CHARLES E MILLER
"Earn thy reward, the gods give naught to sloth," said the sage, Epicharmus, and the truth of the admonition has been verified in human affairs in all the ages which have rolled their course since his day. The subject to whose life history we now direct attention has, by ceaseless toil and endeavor, attained a marked success in business affairs, has gained the respect and confidence of men and is recognized as one of the distinctively representative citizens of Doniphan county. He is now connected with general farming and stock raising interests, but has left the impress of his individuality upon many departments of business.
Mr. Miller was born in Broome county, New York, in the town of Binghamton, in June, 1841, and is a son of Henry and Mary (Sole) Miller, who also were natives of the Empire state. The father was numbered among the defenders of the Union during the civil war, enlisting as a member of the Thirty-seventh Iowa Infantry, known as the Graybeard regiment. Charles E. Miller was very young when he accompanied his parents on their removal to Dubuque, Iowa, and in the public schools of that state he acquired his preliminary education, which was supplemented by study in Epworth College at Dubuque. In 1860 he joined the "boys in blue" of Company L, First Iowa Cavalry, under the command of Colonel Fitz Henry Warren, of Burlington, Iowa. On the organization of the regiment it was ordered to St. Louis, where troops remained for some time and then went into the interior of the state.
Later they saw service in Arkansas and Louisiana and proceeded south to the gulf, taking part in many raids, skirmishes and engagements. Finally they were ordered to Texas, when the border was threatened, there doing garrison duty and suppressing Indian raids. Mr. Miller faithfully performed every duty that devolved upon him, whether on the tented fields or in the midst of the scenes of carnage. He was mustered out at Davenport, Iowa, in 1866, after a long and faithful service, during which time he had passed through many thrilling scenes and experiences, but had escaped serious injury.
After his discharge Mr. Miller returned to Dubuque and for two years gave his attention to farming in the county of that name. He then went to St. Joseph, Missouri, where he entered the employ of a lumber firm, with whom he remained for eleven years. In 1879 he came to Doniphan county, Kansas, locating at Severance, and purchased the lumber business of O. B. Carl. He then formed a partnership under the name of Cook & Miller, which connection was continued for three years, when he purchased Mr. Cook's interest, continuing the business alone and conducting three yards in Kansas and one at Steel City, Nebraska. He was very successful in the undertaking, but finally sold out to Henry Cotsworth & Company, of Chicago. This was followed by a successful experience in connection with the grain trade at Severance and Hollenberg, Kansas, and Steel City, Nebraska. He operated three elevators, but at length disposed of his grain business and purchased his present farm in Iowa township, comprising three hundred and twenty acres of rich land, which is under a high state of cultivation and improved with all the accessories and conveniences of a model farm. The place is stocked with a high grade of Poland China hogs and Durham cattle and has commodious barns and sheds for the protection of his stock. His outbuildings are always kept in good repair and an air of neatness and thrift pervades the place, indicating the careful supervision of the owner. His orchard is among the best in the county and has just yielded a good supply of apples (1899). His attractive and substantial frame residence was erected in 1894 and is justly regarded as one of the hospitable homes of the community. He was for some time the president of the Bank of Highland, which position he held at the time he sold his interest in that financial institution. He is now the president of the Highland Butter & Cheese Company.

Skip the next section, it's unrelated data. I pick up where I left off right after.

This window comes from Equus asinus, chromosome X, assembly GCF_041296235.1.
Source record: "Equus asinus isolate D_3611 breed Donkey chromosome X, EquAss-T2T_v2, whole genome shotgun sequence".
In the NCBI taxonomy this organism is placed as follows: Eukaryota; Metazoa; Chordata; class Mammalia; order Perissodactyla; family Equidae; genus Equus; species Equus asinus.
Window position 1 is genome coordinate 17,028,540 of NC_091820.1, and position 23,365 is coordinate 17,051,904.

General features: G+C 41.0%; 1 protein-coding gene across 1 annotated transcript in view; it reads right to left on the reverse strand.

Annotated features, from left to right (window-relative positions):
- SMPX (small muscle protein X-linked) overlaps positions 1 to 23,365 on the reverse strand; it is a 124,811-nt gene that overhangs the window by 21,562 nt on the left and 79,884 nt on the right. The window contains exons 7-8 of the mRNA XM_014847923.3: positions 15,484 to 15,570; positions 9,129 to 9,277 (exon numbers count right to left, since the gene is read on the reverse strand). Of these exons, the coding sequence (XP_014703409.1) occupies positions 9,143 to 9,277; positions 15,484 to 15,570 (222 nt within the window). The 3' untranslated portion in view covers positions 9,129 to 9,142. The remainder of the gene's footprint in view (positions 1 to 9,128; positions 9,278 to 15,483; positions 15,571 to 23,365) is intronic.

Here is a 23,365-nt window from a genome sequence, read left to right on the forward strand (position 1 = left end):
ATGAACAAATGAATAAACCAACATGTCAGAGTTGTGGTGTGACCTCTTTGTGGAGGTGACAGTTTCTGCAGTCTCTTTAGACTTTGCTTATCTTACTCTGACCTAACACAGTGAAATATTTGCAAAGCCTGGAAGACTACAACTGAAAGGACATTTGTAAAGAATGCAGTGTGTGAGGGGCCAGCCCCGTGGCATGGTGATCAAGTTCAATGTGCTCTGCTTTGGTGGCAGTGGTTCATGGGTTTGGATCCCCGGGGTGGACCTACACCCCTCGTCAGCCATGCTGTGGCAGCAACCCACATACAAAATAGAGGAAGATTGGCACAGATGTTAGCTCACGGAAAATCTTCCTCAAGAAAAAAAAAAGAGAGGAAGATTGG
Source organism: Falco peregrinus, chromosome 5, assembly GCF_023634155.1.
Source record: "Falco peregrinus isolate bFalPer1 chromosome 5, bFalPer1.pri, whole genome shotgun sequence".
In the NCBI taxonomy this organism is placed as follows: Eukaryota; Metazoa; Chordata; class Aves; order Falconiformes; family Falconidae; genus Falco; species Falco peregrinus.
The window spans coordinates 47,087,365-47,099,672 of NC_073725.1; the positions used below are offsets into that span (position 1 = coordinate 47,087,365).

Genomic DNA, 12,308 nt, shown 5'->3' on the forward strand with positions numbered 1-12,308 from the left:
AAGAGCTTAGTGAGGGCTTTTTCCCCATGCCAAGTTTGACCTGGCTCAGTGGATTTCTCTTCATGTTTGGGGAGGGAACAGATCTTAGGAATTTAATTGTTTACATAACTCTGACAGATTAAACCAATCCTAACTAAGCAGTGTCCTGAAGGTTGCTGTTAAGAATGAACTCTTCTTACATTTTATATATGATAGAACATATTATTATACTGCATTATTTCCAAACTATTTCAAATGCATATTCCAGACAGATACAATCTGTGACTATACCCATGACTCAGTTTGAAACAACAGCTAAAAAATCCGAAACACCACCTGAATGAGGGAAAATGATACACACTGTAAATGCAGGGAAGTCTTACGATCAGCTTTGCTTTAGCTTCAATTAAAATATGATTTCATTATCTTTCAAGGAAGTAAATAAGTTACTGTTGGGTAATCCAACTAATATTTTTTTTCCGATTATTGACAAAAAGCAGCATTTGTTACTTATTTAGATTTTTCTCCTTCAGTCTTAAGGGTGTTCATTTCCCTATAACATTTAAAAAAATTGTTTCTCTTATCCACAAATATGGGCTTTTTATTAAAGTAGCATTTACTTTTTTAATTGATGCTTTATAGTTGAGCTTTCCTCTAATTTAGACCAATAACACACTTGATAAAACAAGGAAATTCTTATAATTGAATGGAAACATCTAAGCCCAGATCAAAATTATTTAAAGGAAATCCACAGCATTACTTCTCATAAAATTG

Mrs. Miller, an honored and esteemed lady of the neighborhood, was in her maidenhood Miss Julia Whitbeck. She was born near Albany, New York, was married in 1867 and has become the mother of four sons and three daughters. William Lincoln Miller, the oldest, is on the farm with his father and mother; the other six died young.
In his political views Mr. Miller is a stalwart Republican, unswerving in his support of the principles of the party and has efficiently served in a number of offices. For several years he has been a member of the school board, was the mayor of Severance and a member of the city council. In 1896 he was elected the county commissioner for the first district of Doniphan county and is now serving his second term in that office. He is a man who forms his plans rapidly and is determined in execution and thus he has acquired success in business. Steadily he has worked his way upward until to-day he is numbered among the substantial citizens of his adopted county. His course has at all times been straightforward and his record is an open book which all may read. He possesses the true spirit of western enterprise and belongs to that class of substantial citizens who have laid the foundation for the prosperity and future progress of this great commonwealth.